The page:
A continuation of articles from our Fitness Founders series: Mehdi Elaichouni of Carpe Diem Jiu Jitsu Singapore shares his first-hand experience in how he has personally navigated challenges. He highlights key learnings and actionable takeaways to help new fitness businesses succeed.
How to make your gym stand out
We’ve all heard that for our business to be successful; we must differentiate from the competition. A new business owner’s biggest fear is to be “just another fitness brand”. Without differentiation, all you have left is a pricing war. Competing on price is a race to the bottom.
Knowing this sends us forging ahead to study the market. We want to see what competitors are doing to identify what we can do differently.
This can result in complicated brands that people struggle to understand or offerings so niche that nobody actually wants them.
Personally, I see merit in going against the grain of this form of differentiating my business. Instead, I like to see what I can copy from established industries. So, for example, I look at the hospitality and retail industry for customer service best practices, F&B for operations, etc.
I start with a brand name and visual identity that I’m happy with and really focus on core business functions.
Skip ahead to:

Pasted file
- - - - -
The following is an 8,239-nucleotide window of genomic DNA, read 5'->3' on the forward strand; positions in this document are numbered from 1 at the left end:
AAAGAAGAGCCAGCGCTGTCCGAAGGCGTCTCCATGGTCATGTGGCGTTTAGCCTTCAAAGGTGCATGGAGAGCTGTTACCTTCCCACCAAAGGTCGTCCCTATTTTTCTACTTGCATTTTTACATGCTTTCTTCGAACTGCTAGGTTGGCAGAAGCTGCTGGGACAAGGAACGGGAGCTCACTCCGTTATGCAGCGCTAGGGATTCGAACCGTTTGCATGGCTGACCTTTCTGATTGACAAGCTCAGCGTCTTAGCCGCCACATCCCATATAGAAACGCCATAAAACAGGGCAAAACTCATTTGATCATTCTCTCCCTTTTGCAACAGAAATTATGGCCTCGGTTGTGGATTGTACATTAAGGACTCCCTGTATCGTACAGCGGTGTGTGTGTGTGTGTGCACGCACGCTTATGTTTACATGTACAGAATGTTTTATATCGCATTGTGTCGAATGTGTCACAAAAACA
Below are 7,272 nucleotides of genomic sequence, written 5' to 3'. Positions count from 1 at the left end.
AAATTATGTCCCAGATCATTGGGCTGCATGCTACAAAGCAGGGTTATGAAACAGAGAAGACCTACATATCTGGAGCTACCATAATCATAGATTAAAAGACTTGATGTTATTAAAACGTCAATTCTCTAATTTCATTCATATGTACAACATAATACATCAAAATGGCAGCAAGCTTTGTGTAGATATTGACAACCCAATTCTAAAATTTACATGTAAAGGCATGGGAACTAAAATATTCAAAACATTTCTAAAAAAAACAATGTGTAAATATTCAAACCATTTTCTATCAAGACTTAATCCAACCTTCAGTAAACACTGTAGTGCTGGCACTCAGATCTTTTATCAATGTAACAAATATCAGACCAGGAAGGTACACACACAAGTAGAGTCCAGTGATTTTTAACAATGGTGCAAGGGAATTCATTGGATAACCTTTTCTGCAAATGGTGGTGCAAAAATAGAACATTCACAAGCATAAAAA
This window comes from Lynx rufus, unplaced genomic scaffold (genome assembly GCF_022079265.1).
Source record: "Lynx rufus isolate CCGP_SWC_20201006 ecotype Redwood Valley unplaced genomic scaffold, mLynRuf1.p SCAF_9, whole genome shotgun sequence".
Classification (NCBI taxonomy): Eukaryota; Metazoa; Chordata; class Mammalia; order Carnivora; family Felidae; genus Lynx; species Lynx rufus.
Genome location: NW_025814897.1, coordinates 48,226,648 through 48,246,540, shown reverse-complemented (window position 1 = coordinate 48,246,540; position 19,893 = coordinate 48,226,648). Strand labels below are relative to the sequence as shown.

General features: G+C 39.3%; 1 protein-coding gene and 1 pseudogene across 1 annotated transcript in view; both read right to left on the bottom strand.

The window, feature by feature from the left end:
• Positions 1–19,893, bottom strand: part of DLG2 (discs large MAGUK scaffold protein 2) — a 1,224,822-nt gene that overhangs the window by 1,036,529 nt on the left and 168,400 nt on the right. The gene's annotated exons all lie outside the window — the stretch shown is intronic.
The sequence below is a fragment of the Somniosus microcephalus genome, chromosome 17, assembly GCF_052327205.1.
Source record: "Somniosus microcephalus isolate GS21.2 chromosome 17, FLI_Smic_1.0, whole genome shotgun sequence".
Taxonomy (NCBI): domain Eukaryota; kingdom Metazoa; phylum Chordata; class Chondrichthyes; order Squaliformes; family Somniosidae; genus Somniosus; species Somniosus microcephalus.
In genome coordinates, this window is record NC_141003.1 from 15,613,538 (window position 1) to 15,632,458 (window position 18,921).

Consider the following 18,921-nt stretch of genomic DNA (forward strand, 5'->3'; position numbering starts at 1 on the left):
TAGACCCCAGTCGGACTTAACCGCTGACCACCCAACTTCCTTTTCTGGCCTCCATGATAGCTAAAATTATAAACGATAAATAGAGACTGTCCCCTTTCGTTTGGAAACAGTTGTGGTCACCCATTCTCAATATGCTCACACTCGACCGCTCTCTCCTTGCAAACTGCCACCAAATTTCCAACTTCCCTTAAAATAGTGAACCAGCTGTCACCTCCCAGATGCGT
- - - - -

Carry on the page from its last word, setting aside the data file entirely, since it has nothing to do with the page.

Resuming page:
1. Optimize operations
When I was a student in the UK, I worked as a cook in Nandos, a fast-food restaurant specializing in flame-grilled peri-peri style chicken. I would cook batches upon batches of chicken one after another for eight hours a day, and somehow every chicken turned out the same. It’s not magic; it’s a process. During my time at Nandos, I became fascinated with how the F&B industry creates processes to standardize and streamline their operations. Here are some tips.
Document every process you have in the gym. Make sure it’s kept updated and accompany each step with photos if needed, like how Nandos has photos of how each sandwich is assembled at the station. Starting the manual will be tedious, but it will come in very handy as your business and headcount grow.
The fear of micromanaging often deters us from giving prescriptive instructions, but that’s not going to work if you want to optimize your gym operations. Instead, I like to start with specific instructions, then let the person on the ground adjust and optimize as they go about daily tasks.